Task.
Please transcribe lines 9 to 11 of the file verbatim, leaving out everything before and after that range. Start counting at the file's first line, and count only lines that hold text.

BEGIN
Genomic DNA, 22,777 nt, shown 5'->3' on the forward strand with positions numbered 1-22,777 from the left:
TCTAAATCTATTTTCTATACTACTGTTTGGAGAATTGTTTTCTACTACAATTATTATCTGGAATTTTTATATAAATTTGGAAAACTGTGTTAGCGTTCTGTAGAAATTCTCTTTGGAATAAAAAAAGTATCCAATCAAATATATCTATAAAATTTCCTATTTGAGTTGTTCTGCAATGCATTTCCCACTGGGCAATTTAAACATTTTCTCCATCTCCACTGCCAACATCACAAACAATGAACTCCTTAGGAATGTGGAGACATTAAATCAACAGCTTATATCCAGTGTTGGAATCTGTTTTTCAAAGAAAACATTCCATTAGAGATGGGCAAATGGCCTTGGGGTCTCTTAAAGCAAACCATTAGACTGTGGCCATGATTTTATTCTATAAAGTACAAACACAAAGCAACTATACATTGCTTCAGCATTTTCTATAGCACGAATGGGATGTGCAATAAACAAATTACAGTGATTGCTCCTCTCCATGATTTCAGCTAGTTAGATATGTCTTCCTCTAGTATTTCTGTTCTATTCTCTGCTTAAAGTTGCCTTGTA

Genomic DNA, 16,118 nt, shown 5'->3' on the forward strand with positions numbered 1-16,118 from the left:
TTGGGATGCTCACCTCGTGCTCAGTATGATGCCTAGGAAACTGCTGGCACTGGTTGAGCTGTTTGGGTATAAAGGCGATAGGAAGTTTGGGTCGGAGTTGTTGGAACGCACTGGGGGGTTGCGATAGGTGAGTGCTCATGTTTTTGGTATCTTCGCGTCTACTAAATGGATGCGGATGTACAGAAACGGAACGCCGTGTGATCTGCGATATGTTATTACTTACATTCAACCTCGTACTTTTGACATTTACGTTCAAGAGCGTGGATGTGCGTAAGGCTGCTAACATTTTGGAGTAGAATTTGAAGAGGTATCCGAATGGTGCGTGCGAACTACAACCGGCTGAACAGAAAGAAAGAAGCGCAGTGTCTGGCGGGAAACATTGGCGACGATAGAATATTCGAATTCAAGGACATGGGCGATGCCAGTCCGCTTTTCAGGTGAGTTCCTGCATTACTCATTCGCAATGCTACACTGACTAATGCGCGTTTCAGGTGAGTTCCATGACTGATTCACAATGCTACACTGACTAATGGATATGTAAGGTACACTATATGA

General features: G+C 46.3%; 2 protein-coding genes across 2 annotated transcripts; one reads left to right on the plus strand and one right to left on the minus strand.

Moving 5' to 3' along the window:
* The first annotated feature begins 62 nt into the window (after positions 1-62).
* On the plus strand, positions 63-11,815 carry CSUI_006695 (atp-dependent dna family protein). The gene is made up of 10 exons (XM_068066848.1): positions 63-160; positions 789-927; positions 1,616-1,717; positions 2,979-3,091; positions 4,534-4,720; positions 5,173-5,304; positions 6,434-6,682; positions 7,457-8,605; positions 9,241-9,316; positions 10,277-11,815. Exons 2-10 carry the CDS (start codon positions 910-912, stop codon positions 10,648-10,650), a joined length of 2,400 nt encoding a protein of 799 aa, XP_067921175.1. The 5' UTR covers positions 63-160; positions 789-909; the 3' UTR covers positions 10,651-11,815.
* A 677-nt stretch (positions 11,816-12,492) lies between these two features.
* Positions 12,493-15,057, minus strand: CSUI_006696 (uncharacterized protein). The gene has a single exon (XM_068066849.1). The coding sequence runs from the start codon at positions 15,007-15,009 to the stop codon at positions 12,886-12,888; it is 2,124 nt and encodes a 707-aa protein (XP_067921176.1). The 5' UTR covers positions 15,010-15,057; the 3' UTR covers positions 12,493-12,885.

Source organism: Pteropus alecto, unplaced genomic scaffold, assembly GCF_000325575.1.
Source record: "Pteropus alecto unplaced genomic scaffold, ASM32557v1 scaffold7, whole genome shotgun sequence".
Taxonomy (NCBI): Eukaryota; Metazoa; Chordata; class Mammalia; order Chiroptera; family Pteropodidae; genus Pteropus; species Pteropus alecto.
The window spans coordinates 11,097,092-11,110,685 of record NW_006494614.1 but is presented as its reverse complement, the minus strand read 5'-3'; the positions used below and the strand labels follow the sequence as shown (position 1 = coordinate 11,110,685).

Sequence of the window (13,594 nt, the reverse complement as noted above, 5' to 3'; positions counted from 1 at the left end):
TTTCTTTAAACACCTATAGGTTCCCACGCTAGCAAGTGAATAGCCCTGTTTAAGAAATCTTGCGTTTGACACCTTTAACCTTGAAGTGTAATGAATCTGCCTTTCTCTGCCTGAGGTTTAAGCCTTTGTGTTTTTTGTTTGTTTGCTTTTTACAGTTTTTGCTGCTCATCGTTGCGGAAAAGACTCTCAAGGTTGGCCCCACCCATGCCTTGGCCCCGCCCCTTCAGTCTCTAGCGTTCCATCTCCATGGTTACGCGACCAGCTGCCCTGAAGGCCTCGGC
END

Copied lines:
* A 677-nt stretch (positions 11,816-12,492) lies between these two features.
* Positions 12,493-15,057, minus strand: CSUI_006696 (uncharacterized protein). The gene has a single exon (XM_068066849.1). The coding sequence runs from the start codon at positions 15,007-15,009 to the stop codon at positions 12,886-12,888; it is 2,124 nt and encodes a 707-aa protein (XP_067921176.1). The 5' UTR covers positions 15,010-15,057; the 3' UTR covers positions 12,493-12,885.

Source organism: Pteropus alecto, unplaced genomic scaffold, assembly GCF_000325575.1.